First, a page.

The Importance of Testing Cholesterol Levels
So why does it actually matter whether or not you know what your cholesterol levels are? The simple and straightforward answer is that blood cholesterol levels can determine both how long and how well you will live. In other words, it can be a key determinator for quantity as well as quality of life.
The problem is that you cannot tell what your cholesterol levels (there are 2 main types of cholesterol) are by any means other than taking a blood test. A person with very a high level of cholesterol in their bloodstream will generally experience absolutely no adverse symptoms right up until their first cardiac arrest. Even if treated with cholesterol lowering drugs, they won’t actually feel any different at all.
Needless to say, waiting for a heart attack is not the best way of finding out whether your cholesterol levels are too high, because by then much of the damage has already been done. High cholesterol is a silent killer and the only way to detect it before it causes irreversible damage to your well-being is by periodic testing. Once you find out the hard way that your arteries have become clogged through years of unnoticed high cholesterol it is already too late – there may be few symptoms of high cholesterol per se, but the symptoms of resulting cardiovascular disease most definitely will intrude on your enjoyment of life.
So who should have their blood cholesterol levels checked? Pretty well everyone is the short answer, but obvious high priority candidates are those who are overweight or who take very little exercise, smokers, drinkers, anyone who favours a high fat diet, and most people over the age of 30. There is considerable evidence of a causal link between these specific factors and high cholesterol.
Young, fit and healthy people should also take a cholesterol test if there is a history of high cholesterol in their family, since although most of the cases seen these days are caused by environmental and lifestyle factors, there is also a genetic disorder commonly termed familial hypercholesterolemia (or FH) which is passed down through family lines. Certainly, if the incidence of premature cardiovascular disease features prominently in your family tree then FH could easily be the culprit.
What will a cholesterol test actually tell you? Most people and indeed medical practitioners refer to a single value, such as 5. This is in fact a summary of the 2 main types of cholesterol: HDL (often called “good cholesterol”) and LDL (characterized as “bad cholesterol”). HD stands for High Density, LD obviously for Low Density and the L prefix is short for Lipoprotein.
In general levels below 5 mmol/L are considered good, levels upto 6.2 are borderline (i.e. not good at all but not necessarily cause for alarm either), and values above 6.2 are treated as indicators of high risk for heart disease. There is an alternative scale which measures milligrams per decilitre and the boundaries are 200 and 240 mg/dL (corresponding to 5 and 6.2 mmol/L respectively).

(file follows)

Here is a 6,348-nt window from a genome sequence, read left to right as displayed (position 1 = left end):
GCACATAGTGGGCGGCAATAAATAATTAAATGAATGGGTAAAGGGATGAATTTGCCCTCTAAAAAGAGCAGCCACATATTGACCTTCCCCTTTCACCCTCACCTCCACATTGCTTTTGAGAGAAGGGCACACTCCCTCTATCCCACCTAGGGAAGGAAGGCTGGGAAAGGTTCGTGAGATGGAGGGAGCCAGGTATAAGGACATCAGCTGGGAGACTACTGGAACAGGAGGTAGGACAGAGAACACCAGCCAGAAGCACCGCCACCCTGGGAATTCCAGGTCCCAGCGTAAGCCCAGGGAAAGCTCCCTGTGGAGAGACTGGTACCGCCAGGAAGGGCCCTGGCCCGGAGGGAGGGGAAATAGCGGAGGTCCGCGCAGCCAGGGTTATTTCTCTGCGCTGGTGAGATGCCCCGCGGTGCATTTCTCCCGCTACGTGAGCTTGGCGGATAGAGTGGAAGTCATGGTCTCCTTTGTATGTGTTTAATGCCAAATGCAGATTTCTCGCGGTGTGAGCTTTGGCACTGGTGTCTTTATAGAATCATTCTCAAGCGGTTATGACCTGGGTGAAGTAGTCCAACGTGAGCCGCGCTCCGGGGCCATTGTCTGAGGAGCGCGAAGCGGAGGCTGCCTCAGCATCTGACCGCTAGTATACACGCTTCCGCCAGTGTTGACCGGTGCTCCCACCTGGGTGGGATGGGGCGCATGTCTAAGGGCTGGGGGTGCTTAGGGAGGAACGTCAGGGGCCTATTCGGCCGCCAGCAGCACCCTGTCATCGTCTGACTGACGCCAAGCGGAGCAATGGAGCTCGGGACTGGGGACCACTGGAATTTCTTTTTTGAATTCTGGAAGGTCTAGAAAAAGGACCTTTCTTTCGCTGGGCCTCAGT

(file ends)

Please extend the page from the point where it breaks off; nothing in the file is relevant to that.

If you have your cholesterol tested and the results fall in the low-risk bracket and there are no other factors weighing against you (i.e. you’re reasonably fit, maintain a healthy diet and haven’t noticed any trends towards sudden and untimely death among your biological relatives) then you really don’t need to be tested more than once every 5 years or so.
Those who fall somewhere in the borderline category should consider which of the known risk factors might be causing raised cholesterol levels and address them. It is well known that losing excess weight can correct a slightly high cholesterol reading without the need for further intervention. People who fit this borderline profile should also monitor their cholesterol levels much more frequently both in order to determine the effectiveness of measures to improve their levels and also to ensure that things aren’t deteriorating.
If you find yourself classified as high risk it’s important that you seek medical advice as to what may be the underlying cause of your condition and what treatment would be best. Obviously, if you find you have inherited FH then frankly there is no viable diet that can address this genetic disorder (though using this as an excuse to indulge in high fat food is akin to fighting fire with petrol).
In most cases, you will be prescribed a drug known as a statin. These vary in strength and your doctor will need to assess the amount of statin necessary to decrease and then maintain your cholesterol level below the approved limit (5.0 mmol/L). This is part educated guess and part trial and error – people react differently to different drugs and at the levels needed to treat cases of very high cholesterol the statins themselves can present a real risk of serious damage to muscle tissue and the liver.
Obviously, if this is you then the good news is that you should be able to easily reduce your cholesterol level well below 5.0 and keep it there quite effortlessly, simply by taking statins. The less thrilling news is that regular blood testing is going to be part of your life from now on – both to monitor cholesterol levels and check for any evidence of unwelcome side-effects from the statins.
Read more at lowcholesteroldiets.org